Tuesday, November 23, 2010

Can you trust organic claims?

Well there is no 100 guarantee!
There has always been fraud and there always will be fraud in markets.
In the last issue of The Organic Standard, I write the following on how we can reduce fraud.

To reduce fraud, in general, we can work in several, complementary ways. First and foremost, we must all support values and ethics that are honest and that view all types of fraud as a serious issue. Secondly, those on the receiving end, that is, those buying the product need to be just a trifle critical and not believe everything they are told. Not necessarily on the level of distrust, but say because they are maintaining a healthy curiosity. Thirdly, there should be a system of verification, certification of the claims. And finally, there should be a system
for enforcement and penalties for those that cheat.

Beginning with the producers and operators, we must realise that they are the ones that essentially provide the organic guarantee to the consumers. The system stands and fails with
them. If the producers are happy with the system, they will be inclined to feel that the system is theirs and will understand and want to follow the rules. If they feel the rules are dictated
from outside, or if they do not have technical or financial solutions to the problems they are confronted with, they will be tempted to cheat. In the early days of organic movements,
standards were developed by the growers themselves, or by organisations that at least were very close to the growers. Today, rules are increasingly set by governments. Still, within
that system, there are various measures to get the voice of the producers heard; the first step is certainly to make the rule-making process open and participatory. Once the rules are made, producers should be able to follow them. Far too often, rules are set that are impossible to follow, with the end result that producers are forced to cheat the system, or that derogations have to be formulated. This kind of rule-making undermines trust. Again, more participation, but also processes such as field-testing the standards and impact assessments of new rules, are
ways of dealing with it. We also need more support, advice, and technical development to make it possible to follow the rules.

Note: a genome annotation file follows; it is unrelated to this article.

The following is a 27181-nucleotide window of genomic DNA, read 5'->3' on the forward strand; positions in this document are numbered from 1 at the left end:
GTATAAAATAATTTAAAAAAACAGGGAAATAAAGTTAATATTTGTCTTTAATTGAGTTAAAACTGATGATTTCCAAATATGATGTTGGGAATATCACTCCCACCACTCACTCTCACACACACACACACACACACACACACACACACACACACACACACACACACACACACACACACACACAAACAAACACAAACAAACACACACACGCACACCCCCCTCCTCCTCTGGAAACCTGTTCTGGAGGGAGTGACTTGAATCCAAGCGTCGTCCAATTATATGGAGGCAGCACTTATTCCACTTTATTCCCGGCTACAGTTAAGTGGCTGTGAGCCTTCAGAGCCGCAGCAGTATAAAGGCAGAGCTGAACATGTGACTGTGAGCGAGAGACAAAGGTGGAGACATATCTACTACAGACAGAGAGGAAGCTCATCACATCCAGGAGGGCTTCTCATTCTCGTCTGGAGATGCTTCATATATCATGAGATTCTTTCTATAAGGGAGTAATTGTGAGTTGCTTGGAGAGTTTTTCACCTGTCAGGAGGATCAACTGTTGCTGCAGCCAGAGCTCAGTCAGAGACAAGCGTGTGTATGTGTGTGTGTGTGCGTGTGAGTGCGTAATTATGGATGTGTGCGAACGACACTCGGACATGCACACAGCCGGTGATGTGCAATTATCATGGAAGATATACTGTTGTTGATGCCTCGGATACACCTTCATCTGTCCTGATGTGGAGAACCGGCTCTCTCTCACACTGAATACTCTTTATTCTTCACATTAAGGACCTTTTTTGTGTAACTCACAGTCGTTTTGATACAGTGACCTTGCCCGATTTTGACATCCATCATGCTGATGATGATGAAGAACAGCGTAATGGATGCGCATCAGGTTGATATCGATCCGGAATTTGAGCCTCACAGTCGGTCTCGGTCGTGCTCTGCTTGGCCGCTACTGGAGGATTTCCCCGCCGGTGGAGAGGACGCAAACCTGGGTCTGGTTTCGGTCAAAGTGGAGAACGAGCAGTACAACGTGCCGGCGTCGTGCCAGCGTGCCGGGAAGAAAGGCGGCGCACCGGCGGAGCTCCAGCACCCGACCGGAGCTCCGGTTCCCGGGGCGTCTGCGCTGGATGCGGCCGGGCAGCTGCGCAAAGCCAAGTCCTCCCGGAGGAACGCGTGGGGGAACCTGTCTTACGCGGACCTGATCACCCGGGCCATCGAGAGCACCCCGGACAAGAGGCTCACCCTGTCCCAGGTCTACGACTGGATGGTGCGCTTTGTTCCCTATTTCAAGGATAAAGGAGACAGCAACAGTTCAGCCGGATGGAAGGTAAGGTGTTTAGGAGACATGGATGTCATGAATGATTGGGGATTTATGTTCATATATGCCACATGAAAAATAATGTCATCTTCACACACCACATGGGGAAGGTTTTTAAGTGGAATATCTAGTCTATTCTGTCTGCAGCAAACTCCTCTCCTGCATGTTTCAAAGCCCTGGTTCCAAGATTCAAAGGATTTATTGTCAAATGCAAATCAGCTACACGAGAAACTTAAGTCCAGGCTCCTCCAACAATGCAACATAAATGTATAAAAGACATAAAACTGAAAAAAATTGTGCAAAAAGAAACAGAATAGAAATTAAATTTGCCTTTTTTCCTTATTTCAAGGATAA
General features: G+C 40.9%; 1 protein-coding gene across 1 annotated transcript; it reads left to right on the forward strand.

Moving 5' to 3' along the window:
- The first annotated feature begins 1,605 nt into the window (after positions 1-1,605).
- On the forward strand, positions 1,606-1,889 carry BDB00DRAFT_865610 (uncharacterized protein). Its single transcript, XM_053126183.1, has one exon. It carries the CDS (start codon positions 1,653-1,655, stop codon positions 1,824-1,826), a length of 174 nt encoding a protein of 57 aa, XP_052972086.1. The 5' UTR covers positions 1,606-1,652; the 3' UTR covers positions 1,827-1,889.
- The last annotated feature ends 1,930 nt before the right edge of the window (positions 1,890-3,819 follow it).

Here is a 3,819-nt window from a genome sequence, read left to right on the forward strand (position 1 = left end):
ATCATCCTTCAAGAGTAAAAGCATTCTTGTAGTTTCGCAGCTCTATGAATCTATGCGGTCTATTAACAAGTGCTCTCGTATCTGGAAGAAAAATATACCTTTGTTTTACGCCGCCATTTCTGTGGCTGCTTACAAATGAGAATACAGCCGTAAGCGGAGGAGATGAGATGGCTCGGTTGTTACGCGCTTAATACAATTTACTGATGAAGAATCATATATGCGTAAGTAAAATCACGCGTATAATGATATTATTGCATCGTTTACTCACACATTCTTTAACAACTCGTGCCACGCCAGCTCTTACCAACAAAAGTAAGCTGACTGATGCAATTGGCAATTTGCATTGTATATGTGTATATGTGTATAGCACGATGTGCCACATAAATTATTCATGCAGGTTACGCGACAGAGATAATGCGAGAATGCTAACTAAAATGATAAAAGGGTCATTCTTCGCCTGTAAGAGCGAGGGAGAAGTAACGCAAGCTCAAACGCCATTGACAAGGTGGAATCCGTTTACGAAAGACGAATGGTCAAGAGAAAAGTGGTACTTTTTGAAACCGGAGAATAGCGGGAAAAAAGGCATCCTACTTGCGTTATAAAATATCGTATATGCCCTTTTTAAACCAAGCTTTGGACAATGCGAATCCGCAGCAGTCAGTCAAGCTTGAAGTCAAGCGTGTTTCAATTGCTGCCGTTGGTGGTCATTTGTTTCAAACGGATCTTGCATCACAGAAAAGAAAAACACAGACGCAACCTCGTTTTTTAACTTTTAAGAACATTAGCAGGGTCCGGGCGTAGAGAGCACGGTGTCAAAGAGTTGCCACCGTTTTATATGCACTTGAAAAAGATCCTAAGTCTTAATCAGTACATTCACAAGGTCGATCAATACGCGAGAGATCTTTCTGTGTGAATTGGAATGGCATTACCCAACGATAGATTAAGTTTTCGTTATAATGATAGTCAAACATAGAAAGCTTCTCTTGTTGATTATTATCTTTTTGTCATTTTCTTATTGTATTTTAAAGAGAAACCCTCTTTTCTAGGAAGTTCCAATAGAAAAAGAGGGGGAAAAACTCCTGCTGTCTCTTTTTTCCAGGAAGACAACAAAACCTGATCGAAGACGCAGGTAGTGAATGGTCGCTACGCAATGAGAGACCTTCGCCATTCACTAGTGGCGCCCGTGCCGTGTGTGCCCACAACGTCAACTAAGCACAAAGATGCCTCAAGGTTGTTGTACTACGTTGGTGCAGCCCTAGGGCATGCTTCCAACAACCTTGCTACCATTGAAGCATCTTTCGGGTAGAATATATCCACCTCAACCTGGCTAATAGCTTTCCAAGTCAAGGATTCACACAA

Open information about all parts of the guarantee system is essential to create trust, but also to keep people in line. The more detail provided by the producer, the bigger the chance that
a contradiction will occur leading to the detection of fraud. It is one thing to say ‘I am organic’, it is quite a different story to explain how the land is fertilised, how pests are treated, etc. And it is not only certification bodies that can expose fraud. As with many of the fraud cases, it is often people in the trade that suspect fraud, especially large-scale fraud. The more information
everybody in the trade has access to, the more easily fraud will be detected. Negligence on the side of the certification bodies, accreditation bodies or authorities is also prevented by transparency in those processes.

The certification process itself has been subject to a lot of development. The shift from ‘control and inspection’ to ‘audit’ is more than just terminology. The audit culture is based on
documentation and analysis of how a system works, rather than critically checking what actually happens. This has two drawbacks. One is that this is not the natural way small producers,
farmers or food processors work; they are as unlikely to implement a quality management system in their operation as you and I are in our own lives. This means that they are alienated from those systems – and therefore more inclined to cheat. Secondly, it is a lot easier to fake a ‘system’ than fake the actual flow of products. It is the same in financial auditing, where it is rare
that the auditors discover fraud. It should be possible to increase real control in the certification process. Again, more transparency is a good place to start as well as working closely with business associations and others that have access to market knowledge. To act decisively and swiftly on signals from the public, employees, competitors, suppliers or buyers to the operator,
and to integrate the management of such sources of information into the process is necessary.

Finally, we see some cases of real enforcement of organic rules. That is good. Hopefully, legal actions, fines and imprisonment are limited to the real fraudsters. It would be tragic if
small-scale negligence enters the legal system. Minor violations by certified operators are best managed within the certification system. Good cooperation between the enforcing authorities
and the certification bodies is essential. This will ensure the efficient working of the system, and will result in mutual learning and a culture of improvement on both sides. We must always remember that to invite trade associations and growers’ associations to be active partners in fraud prevention and detection is a good way to create ownership as well as results.

No comments:

Post a Comment